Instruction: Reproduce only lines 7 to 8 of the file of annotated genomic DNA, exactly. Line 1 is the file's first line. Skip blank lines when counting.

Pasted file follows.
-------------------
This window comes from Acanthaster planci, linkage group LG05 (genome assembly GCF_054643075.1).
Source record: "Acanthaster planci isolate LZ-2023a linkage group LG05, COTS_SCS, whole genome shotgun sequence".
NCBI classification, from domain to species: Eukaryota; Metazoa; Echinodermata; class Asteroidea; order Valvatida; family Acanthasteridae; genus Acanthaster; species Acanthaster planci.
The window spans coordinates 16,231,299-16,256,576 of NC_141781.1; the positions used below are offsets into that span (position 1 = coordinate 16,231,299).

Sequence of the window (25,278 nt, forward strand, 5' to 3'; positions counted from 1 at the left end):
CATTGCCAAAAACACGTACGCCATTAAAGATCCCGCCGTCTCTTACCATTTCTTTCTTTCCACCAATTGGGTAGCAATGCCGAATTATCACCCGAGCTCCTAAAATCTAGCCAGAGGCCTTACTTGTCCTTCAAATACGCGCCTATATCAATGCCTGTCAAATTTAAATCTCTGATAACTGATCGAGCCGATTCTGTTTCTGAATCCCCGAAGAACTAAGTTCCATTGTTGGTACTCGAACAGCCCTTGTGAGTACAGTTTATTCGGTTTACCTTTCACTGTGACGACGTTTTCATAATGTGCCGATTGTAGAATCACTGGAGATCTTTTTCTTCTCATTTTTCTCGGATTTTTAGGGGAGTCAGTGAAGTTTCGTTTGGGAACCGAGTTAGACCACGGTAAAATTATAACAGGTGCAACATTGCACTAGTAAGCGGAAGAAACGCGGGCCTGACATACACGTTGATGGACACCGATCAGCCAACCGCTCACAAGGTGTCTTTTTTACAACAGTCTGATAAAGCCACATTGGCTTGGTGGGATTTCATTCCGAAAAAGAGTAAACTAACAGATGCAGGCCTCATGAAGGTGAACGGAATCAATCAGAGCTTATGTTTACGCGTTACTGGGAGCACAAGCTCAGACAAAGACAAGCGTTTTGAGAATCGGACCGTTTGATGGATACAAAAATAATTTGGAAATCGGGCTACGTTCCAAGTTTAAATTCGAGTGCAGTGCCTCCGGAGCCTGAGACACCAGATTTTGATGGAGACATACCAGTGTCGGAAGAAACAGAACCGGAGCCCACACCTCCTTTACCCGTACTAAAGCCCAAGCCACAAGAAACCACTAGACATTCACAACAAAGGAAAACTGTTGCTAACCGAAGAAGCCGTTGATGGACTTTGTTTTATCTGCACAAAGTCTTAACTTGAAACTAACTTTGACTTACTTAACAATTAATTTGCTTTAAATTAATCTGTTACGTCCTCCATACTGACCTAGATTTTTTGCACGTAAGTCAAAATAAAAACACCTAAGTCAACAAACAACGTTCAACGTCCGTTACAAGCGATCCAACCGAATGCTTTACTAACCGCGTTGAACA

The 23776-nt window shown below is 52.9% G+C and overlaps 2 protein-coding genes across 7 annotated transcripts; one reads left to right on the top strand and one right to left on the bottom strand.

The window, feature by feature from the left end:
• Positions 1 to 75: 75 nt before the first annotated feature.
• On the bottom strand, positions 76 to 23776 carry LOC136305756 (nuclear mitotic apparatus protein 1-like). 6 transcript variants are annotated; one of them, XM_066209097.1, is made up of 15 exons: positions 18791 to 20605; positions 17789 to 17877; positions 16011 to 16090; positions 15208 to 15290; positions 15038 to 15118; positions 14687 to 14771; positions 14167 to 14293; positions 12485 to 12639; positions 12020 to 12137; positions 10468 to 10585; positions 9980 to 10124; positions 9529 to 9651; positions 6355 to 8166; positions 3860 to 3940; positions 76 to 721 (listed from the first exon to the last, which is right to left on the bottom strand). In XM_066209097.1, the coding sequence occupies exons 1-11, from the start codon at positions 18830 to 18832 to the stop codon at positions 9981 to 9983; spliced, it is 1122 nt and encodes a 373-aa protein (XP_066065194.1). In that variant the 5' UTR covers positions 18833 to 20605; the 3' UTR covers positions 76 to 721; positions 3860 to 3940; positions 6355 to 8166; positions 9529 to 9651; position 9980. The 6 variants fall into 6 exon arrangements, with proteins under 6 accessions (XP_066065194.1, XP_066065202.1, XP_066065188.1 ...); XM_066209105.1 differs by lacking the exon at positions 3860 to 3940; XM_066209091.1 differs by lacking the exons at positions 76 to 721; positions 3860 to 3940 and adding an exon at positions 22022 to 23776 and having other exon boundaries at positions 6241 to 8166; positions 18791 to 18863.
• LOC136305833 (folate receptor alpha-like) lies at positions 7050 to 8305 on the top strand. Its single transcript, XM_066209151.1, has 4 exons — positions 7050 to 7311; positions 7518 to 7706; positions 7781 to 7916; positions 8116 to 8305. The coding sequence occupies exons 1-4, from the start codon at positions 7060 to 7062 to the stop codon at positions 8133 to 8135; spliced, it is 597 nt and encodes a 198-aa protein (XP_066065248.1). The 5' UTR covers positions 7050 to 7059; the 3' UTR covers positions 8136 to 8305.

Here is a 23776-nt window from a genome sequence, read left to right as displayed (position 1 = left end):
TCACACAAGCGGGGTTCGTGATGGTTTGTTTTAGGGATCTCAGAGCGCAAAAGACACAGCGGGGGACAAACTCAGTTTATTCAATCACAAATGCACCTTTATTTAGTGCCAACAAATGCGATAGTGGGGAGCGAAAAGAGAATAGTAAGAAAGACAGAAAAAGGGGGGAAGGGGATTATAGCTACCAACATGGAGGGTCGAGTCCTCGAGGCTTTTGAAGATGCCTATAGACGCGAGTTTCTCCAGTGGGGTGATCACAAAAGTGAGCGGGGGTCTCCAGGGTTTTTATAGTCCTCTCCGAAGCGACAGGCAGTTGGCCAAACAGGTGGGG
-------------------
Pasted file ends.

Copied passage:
The 23776-nt window shown below is 52.9% G+C and overlaps 2 protein-coding genes across 7 annotated transcripts; one reads left to right on the top strand and one right to left on the bottom strand.

The window, feature by feature from the left end: